The Eiffel Tower, The Forbidden City, the Empire State Building – all the world’s tourist destinations have a main course, “must-see,” starring attraction to visit. But have you ever wondered if you’re getting the full picture? In the “Supporting Cast” section of our website, Two Nimble Tourists will attempt to introduce you to the area and attractions surrounding some of these “main characters” – you never know what might be waiting for you just up the road!
There is no doubt that one of the most famous tourist attractions in the UK is Stonehenge. This stone circle, first erected between 4000 and 5000 years ago, is, quite simply, stunning. The famous stone arches, comprising 20-tonne sandstone blocks lifted on top of 7 metre (22 foot) standing stones, are one of the main reasons that millions of tourists flock to England every year.
Visiting Stonehenge is a fascinating and valuable experience. I thoroughly recommend it. However – it will not take you all day to see. There is much else to visit in the surrounding area – while Stonehenge is an extremely popular attraction in its own right, it conceals a wider ancient landscape which is largely ignored by international visitors.
In the Neolithic period, this part of England was clearly quite popular. In the hills and regions surrounding Stonehenge, you’ll find dozens of ancient and medieval sites well worth a visit.
Below, I will take you through some of the nearby medieval and ancient sites within an hour’s drive from Stonehenge.
Only a few miles to the northeast of Stonehenge lies an ancient Neolithic site called Woodhenge. This was an ancient sanctuary made of dozens of tall wooden structures erected in a circle. While the passing millennia have rotted away the wood, the remains of the site are clearly marked with reconstructed stumps.
As with Stonehenge, archaeologists are uncertain as to its exact purpose, but believe it was constructed by the same people who built Stonehenge.
A more serene, private, yet just as mysterious experience as visiting the famous site down the road, Woodhenge is well worth seeing for those interested in the past.
Salisbury is a medieval market town about 10 miles south of Stonehenge. It is very popular with tour groups, who are often bused to Stonehenge in the morning and Salisbury in the afternoon. And they have good reason – the town is a great example of a well-preserved medieval town, complete with Tudor houses, narrow streets, old market squares, stone city gatehouses, and English Gothic architecture.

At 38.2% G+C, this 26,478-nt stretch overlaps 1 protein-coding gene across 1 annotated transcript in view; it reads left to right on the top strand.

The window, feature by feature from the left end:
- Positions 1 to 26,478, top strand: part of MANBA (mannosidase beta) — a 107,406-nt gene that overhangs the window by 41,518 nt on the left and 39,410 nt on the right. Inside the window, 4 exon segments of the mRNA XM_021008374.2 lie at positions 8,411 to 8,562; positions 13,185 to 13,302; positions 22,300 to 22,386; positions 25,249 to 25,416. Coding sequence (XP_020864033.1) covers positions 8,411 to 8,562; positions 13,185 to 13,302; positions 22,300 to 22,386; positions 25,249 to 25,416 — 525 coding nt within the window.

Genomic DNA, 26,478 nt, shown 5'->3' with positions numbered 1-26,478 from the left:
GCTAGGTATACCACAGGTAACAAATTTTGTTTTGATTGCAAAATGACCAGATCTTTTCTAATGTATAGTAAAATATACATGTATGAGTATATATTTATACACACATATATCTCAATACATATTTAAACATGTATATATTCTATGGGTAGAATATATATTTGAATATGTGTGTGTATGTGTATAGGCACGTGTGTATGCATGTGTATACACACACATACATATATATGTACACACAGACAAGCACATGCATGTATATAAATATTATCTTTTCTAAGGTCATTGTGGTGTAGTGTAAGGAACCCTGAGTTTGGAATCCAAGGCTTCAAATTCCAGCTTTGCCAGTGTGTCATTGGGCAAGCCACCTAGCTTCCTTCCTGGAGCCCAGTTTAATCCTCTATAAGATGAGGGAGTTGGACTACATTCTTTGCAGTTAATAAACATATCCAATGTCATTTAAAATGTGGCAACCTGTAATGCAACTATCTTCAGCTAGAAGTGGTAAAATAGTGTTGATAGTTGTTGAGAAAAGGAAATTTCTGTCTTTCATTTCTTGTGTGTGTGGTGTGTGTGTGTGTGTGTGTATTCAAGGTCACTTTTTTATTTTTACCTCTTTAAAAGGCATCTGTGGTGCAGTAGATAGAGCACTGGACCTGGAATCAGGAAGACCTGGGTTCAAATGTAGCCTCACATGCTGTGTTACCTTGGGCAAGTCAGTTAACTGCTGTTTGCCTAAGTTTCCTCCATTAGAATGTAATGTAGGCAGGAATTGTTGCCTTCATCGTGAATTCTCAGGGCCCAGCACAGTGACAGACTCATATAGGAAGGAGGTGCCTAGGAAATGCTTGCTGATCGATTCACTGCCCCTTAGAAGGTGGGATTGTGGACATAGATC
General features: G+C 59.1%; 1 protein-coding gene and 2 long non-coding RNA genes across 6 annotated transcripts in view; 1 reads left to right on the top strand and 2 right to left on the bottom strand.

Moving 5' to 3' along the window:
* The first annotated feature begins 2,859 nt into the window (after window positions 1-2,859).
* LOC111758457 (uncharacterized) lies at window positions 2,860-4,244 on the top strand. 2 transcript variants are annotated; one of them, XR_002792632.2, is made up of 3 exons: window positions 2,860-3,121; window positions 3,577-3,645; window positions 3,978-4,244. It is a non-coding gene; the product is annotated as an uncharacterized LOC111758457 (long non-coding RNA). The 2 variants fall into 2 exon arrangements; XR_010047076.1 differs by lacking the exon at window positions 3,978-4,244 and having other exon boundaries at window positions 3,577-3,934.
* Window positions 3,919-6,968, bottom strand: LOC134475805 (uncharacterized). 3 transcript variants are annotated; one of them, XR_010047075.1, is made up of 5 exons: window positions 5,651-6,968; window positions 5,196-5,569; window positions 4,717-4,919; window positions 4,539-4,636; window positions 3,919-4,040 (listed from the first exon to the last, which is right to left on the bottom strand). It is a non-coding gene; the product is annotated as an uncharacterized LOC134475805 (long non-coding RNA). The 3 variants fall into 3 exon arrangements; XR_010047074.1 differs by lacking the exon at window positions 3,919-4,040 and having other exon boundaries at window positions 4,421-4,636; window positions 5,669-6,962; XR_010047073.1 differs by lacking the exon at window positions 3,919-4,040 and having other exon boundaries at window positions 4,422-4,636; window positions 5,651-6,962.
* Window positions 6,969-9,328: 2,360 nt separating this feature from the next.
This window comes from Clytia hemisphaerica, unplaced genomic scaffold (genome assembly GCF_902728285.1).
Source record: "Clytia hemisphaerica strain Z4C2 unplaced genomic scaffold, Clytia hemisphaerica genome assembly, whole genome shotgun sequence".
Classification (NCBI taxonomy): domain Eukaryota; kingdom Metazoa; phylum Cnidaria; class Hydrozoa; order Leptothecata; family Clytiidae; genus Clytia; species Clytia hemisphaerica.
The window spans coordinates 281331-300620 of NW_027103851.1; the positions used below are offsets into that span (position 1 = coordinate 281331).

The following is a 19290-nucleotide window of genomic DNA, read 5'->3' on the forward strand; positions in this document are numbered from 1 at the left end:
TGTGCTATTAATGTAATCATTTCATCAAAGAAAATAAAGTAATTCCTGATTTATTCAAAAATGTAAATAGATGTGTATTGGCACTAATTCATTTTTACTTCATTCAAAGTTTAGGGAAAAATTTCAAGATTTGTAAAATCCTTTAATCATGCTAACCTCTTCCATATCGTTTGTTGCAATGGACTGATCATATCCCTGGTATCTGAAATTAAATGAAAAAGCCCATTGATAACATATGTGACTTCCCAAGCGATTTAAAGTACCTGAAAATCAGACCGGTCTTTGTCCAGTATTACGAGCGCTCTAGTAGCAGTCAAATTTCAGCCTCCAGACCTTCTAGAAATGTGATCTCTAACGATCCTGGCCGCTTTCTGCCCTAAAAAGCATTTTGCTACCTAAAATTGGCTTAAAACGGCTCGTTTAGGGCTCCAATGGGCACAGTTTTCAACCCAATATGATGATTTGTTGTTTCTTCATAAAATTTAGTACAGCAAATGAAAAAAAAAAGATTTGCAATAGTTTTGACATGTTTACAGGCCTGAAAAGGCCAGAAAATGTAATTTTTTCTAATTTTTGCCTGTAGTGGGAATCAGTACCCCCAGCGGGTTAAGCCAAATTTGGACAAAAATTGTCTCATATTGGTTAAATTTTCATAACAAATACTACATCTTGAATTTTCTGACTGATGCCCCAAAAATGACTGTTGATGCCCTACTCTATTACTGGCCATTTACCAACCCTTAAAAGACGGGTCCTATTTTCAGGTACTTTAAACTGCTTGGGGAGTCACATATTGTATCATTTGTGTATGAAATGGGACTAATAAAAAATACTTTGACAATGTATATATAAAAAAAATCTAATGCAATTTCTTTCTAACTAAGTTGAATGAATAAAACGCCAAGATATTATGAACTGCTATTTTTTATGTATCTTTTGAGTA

Salisbury Cathedral is especially famous, both for being a beautiful structure, and for owning one of the four original copies of Magna Carta, originally issued in 1215 and widely seen as one of the most important documents proclaiming civil rights in the world. The Cathedral has also been claimant to the UK’s tallest spire since 1549, at a height of 123m (404ft).
Salisbury would therefore make a great second half of your “Stonehenge day” – whether you are an international visitor, or local to the UK.
Believe it or not, Stonehenge is not the oldest, nor largest, stone circle in southern England. 30 miles north of Stonehenge lies another formation, called Avebury.
The site is much larger, and more accessible – you can walk up to, touch, and even climb the massive, 4 metre (17 feet) high stones.
Avebury gets it name from the medieval village which was built in the centre of the stone circle about 800 years ago. The village is beautiful, with a manor house and church – but the stones surrounding it are six times older.
The stone circle at Avebury, also a World Heritage Site like Stonehenge, is only part of a larger ancient site of interest surrounding the village.
About one mile to the south of Avebury lie three other ancient sites: a tomb called West Kennet Long Barrow, the site of a holy place called The Sanctuary, and England’s very own Great Pyramid of Giza – a 40 metre-high burial mound called Silbury Hill.
These sites, though just as fascinating and completely accessible to the public, are not a fraction as famous as Stonehenge – so you are likely to avoid major tourist crowds.
If you want a quieter, more connected, and more intimate experience exploring ancient Britannia and its peoples’ temples, artifacts, rituals and burial customs, then I would thoroughly recommend you visit the Avebury site, and Woodhenge, in addition to Stonehenge.
Similarly, if you want to visit an archetypal British market town, complete with medieval architecture, narrow cobbled streets, and ancient cathedrals, then a visit to Salisbury will absolutely be worth your time.